NATIONAL (NBC) - High blood pressure among teens is on the rise and, as recent research shows, the problem too often goes undiagnosed. But one high school has a pro-active approach to help keep kids healthy.
William Lee is a high school junior in good physical shape. So he was shocked to find out he had high blood pressure. "I thought people that had a heavier weight set would be, like, had to be more at risk at getting high blood pressure than me, because I'm at a normal weight."
Truth is, a lot of people, including kids, are walking around with hypertension and don't even know it. Dr. Leigh Ettinger says, "It's considered the silent killer. It sneaks up on people, they're without any symptoms."
Now a high school screening test could provide a wake up call to parents. Dr. Ettinger says, "Last year we screened 600 kids and we found about 140 in pre-hypertension range, so a big chunk with that warning sign."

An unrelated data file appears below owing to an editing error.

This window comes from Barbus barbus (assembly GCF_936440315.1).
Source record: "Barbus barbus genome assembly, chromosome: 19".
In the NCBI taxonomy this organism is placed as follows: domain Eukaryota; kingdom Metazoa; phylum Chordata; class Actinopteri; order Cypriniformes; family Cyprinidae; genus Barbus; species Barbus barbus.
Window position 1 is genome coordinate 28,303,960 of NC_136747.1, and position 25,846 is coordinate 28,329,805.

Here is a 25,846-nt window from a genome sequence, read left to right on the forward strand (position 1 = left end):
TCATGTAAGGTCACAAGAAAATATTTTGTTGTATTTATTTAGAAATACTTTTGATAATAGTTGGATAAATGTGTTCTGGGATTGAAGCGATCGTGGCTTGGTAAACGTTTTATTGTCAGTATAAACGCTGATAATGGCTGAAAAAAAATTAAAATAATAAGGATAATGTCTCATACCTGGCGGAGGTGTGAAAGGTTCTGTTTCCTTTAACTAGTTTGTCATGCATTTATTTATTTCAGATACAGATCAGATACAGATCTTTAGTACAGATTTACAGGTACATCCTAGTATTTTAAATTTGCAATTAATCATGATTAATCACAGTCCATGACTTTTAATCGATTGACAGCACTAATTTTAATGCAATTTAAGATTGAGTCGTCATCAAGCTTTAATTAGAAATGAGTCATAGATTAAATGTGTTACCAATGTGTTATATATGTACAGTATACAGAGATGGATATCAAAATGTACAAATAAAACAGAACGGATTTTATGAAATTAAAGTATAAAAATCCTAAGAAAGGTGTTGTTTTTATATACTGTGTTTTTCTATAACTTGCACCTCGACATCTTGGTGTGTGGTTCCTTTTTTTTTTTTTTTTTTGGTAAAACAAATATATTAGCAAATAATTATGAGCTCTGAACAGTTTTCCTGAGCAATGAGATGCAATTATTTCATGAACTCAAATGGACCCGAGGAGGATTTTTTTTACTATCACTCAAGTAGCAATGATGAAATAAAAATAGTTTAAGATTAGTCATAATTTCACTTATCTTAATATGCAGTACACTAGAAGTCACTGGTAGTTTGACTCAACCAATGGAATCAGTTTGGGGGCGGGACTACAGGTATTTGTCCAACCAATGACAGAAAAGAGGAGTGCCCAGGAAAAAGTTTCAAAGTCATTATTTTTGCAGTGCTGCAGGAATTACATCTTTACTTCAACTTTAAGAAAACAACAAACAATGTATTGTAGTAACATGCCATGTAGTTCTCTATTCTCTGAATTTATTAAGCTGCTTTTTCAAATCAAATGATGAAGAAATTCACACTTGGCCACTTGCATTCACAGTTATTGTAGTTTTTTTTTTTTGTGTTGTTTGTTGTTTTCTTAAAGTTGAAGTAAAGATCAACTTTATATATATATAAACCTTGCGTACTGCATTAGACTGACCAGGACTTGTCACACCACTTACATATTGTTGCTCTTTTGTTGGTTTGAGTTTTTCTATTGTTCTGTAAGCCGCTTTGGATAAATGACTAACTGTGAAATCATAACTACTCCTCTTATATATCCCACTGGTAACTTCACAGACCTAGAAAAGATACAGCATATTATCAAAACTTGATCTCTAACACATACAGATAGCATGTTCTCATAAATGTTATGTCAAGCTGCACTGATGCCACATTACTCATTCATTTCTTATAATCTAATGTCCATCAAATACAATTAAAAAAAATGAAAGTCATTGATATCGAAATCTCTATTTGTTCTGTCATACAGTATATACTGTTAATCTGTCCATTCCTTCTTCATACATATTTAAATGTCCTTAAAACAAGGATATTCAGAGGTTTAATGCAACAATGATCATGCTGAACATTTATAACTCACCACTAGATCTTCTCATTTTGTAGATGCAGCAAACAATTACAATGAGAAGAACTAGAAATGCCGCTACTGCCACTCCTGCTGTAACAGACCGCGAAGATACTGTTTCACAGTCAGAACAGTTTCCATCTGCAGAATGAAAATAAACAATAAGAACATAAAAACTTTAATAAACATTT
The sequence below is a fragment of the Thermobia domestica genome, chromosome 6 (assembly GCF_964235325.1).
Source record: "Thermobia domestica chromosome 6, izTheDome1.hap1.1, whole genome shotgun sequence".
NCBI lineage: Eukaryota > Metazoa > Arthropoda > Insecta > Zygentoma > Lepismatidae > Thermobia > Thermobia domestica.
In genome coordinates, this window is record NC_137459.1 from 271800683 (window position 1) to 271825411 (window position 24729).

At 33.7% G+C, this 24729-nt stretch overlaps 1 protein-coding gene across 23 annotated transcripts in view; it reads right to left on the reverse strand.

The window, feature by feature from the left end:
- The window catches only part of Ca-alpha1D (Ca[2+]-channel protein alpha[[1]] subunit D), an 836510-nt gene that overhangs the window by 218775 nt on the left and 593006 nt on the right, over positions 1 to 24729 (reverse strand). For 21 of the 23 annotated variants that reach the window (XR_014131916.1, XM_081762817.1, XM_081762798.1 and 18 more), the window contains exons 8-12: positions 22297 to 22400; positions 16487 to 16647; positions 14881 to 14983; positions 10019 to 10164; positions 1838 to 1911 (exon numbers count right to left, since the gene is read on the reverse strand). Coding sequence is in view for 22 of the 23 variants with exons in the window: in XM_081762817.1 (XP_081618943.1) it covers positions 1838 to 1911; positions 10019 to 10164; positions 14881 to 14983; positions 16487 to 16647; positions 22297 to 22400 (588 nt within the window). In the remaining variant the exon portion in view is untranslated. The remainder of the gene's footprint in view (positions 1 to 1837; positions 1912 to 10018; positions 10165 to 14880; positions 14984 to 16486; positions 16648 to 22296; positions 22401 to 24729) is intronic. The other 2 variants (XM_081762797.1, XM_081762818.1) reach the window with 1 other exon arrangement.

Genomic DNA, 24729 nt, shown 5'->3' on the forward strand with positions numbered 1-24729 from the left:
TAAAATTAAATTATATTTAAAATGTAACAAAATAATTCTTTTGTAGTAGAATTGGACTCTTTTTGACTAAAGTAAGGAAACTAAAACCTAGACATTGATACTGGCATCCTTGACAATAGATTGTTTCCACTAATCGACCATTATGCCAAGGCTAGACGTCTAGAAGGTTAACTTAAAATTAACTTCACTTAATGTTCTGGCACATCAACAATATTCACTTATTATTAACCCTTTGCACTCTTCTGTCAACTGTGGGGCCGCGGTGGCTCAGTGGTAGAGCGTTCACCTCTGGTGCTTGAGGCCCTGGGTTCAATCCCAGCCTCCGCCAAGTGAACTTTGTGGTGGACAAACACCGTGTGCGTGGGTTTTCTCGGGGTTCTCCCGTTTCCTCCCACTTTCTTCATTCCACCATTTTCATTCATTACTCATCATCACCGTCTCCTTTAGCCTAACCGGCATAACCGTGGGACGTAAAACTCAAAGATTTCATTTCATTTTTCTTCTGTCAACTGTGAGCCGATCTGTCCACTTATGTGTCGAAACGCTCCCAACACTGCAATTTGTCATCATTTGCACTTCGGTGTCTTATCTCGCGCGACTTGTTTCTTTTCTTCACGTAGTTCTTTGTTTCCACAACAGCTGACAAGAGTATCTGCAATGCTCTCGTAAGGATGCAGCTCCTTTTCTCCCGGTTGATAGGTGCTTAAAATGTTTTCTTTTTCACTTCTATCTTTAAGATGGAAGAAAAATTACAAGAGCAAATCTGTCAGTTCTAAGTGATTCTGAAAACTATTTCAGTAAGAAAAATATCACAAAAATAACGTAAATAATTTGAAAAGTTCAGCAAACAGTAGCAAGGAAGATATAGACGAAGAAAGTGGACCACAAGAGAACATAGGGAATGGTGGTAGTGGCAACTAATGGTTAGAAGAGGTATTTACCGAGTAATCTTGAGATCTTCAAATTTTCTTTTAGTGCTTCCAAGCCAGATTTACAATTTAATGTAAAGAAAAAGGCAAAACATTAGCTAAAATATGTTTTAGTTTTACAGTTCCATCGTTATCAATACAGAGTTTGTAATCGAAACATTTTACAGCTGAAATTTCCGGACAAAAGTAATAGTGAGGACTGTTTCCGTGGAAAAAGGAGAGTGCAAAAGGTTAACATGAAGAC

Untreated, high blood pressure can eventually lead to a stroke, loss of vision, kidney disease or a heart attack. But early on, studies show, it can affect the brain. Dr. Ettinger explains, "It's been found that kids with high blood pressure do poorly on standardized tests when compared to normal, children with normal high blood pressures. So they are having some neurologic effects even from this high blood pressure at a young age."
Once the students have been tested, the school fills parents in on their score and provides recommendations on health and lifestyle changes. Dr. Ettinger says, "The truly hypertensive children, they get the letters that say that they should be seen by their pediatrician within a few weeks so that they can be evaluated and make sure that this isn't a true problem that's going to cause consequences in the future."
Hypertension in teens is usually a sign of an underlying problem. A thorough exam by a doctor can weed out the culprit.